BUDS Terminal and axillary present, clustered at twig apices and scattered along stem, usually densely brown or gray hairy for most of their length. Terminal bud ovoid, blunt to semi-pointed; axillary buds ovoid, blunt to semi-pointed. Bud scales dark brown or brown, imbricate, with short and unbranched appressed brown or light brown to gray hairs, moderately densely to densely distributed. Bud scale scars encircling the twig. Leaf scars crescent-shaped. Vascular bundle scars numerous, scattered.
LEAVES Alternate, simple, (appearing pseudo-opposite or pseudo-whorled at twig apices), crowded toward stem apex or spaced somewhat evenly along and divergent from stem. Stipules lateral, free from the petiole, linear, caducous. Petiole adaxially flattened, 1-6 cm long, with brown to light brown fasciculate erect to spreading hairs, moderately densely or densely distributed throughout (rarely glabrous?). Leaf blades: abaxial surface light green to yellow-green, sometimes glossy; adaxial surface green to dark green, often glossy; elliptic or ovate or obovate, bilaterally symmetric, 6-26 cm long, 4.5-24 cm wide, chartaceous; base obtuse or truncate or cuneate; margins somewhat symmetrically 3-5 lobed per side (1/8)1/4 - 3/4 distance to the midvein with rounded sinuses and acute or obtuse, aristate apices; apex acute or obtuse and aristate. Exhibits some of the most plasticity of any oak (Ashton & Berlyn, 1994); (& personal observations). Abaxial surface obscurely papillose and can exhibit the following hair types: a. fasciculate brown to light brown to almost white erect to spreading hairs, moderately to densely distributed throughout, but especially along the midvein; b. simple brown to light brown to almost white erect hairs , sparsely to moderately distributed mainly along the main vein; c. minute simple yellowish more or less appressed multi-cellular glandular hairs, sparsely to densely distributed throughout; d. tufted multi-radiate brown to light brown to almost white hairs sparsely to moderately distributed throughout. Adaxial surface with all aforementioned hair types when young, retaining only sparsely scattered (often concentrated along veins) multi-radiate hairs when mature; see Hardin, 1979a;Thompson & Mohlenbrock, 1979; and for an overview of the phenology and the variability and density of hairs due to ecological factors and hybridization see Hardin, 1979b. For an anatomical/morphological studies of the stomata, cuticle, epidermis, mesophyll and leaf shape in relation to different light environments see Ashton & Berlyn, 1994 and Osborn & Taylor, 1990.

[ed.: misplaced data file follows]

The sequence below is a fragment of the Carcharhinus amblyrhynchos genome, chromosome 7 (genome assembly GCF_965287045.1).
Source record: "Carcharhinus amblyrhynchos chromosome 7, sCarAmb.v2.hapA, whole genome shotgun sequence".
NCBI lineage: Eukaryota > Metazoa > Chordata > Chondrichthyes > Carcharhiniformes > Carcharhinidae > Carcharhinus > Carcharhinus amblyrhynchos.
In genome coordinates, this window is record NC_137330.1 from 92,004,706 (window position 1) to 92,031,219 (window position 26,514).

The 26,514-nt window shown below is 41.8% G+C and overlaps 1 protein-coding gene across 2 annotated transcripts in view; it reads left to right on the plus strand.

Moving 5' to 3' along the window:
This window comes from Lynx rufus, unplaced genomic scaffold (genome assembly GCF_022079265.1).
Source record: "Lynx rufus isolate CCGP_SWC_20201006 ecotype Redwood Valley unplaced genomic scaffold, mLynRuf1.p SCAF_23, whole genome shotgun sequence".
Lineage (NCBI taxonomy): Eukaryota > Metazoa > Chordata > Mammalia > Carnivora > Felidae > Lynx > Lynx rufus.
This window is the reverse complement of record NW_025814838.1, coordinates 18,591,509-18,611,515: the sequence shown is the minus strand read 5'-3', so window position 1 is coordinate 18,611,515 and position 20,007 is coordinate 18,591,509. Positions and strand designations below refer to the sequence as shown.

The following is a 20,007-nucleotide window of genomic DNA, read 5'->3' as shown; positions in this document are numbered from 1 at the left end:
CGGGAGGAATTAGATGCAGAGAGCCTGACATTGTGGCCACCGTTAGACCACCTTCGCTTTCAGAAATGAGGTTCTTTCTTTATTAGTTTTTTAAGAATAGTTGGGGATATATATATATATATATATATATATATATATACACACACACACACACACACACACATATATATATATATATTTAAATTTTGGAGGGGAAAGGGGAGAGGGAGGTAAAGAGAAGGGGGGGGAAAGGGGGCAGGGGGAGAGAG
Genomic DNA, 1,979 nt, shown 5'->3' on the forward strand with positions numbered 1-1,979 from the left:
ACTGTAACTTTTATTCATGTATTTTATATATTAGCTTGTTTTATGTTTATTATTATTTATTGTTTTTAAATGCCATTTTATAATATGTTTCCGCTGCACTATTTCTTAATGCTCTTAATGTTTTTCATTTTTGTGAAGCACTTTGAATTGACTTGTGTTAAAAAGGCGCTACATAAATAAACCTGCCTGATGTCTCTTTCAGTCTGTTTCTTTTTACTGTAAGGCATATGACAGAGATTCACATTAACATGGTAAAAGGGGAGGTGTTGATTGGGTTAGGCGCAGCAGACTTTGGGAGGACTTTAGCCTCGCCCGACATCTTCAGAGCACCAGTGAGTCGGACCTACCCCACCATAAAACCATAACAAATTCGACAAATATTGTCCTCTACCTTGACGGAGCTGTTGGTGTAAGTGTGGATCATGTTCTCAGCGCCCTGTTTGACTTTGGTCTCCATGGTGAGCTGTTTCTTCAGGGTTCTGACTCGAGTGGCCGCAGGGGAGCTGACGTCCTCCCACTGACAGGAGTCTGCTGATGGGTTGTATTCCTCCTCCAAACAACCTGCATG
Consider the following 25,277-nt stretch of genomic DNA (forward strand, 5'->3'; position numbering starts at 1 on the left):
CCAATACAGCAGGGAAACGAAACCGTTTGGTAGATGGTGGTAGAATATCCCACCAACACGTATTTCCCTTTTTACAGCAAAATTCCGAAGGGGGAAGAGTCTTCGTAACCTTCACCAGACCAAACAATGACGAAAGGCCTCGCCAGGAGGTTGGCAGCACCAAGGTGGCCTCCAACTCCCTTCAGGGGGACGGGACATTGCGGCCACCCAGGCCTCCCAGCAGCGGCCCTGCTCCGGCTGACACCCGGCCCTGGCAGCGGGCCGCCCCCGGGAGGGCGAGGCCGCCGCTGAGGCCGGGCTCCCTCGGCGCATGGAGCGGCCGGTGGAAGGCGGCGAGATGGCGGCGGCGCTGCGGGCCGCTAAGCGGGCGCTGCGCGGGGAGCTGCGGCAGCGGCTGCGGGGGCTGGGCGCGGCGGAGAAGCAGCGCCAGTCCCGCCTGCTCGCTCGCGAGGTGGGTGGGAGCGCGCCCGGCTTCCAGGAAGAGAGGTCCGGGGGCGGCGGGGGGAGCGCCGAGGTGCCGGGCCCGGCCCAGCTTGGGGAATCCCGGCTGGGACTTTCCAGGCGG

FEMALE INFLORESCENCES Coetaneous, spike consisting of a single flower (sometimes 2-3), in axils of current year leaves, subsessile initially, often becoming short-pedunculate in fruit, surrounded by a cupule which is persistent, accrescent, and indurate in fruit (acorn cap). There has been debate over the years regarding the true ontogenetic nature of the cupule. Originally thought to be an involucre of bracts, recent research suggests that the cupule is a complex partial inflorescence derived from stem tissue, see Abbe, 1974;Brett, 1964;Foreman, 1966;MacDonald, 1979;Fey & Endress, 1983. Each cupule subtended by 3 minute, caducous bracteoles.
FEMALE FLOWERS Perianth of one whorl, minute, fragrance absent. Calyx urceolate, of fused sepals. Carpels 3. Locules 3, each containing 2 ovules. Styles 3, each with 1 stigma. Ovary inferior. Placentation axile. For an anatomical review of embryogenesis see Conrad, 1900.
MALE INFLORESCENCES Coetaneous, compound, solitary or fascicled spikes; pendant, catkin-like; in leaf axils of previous year. Rachis moderately to densely covered with brown to white hairs; elongating and glabrescent with age; with 1 subsessile or sessile flower per node, each flower subtended by a small, sessile caducous bracteole.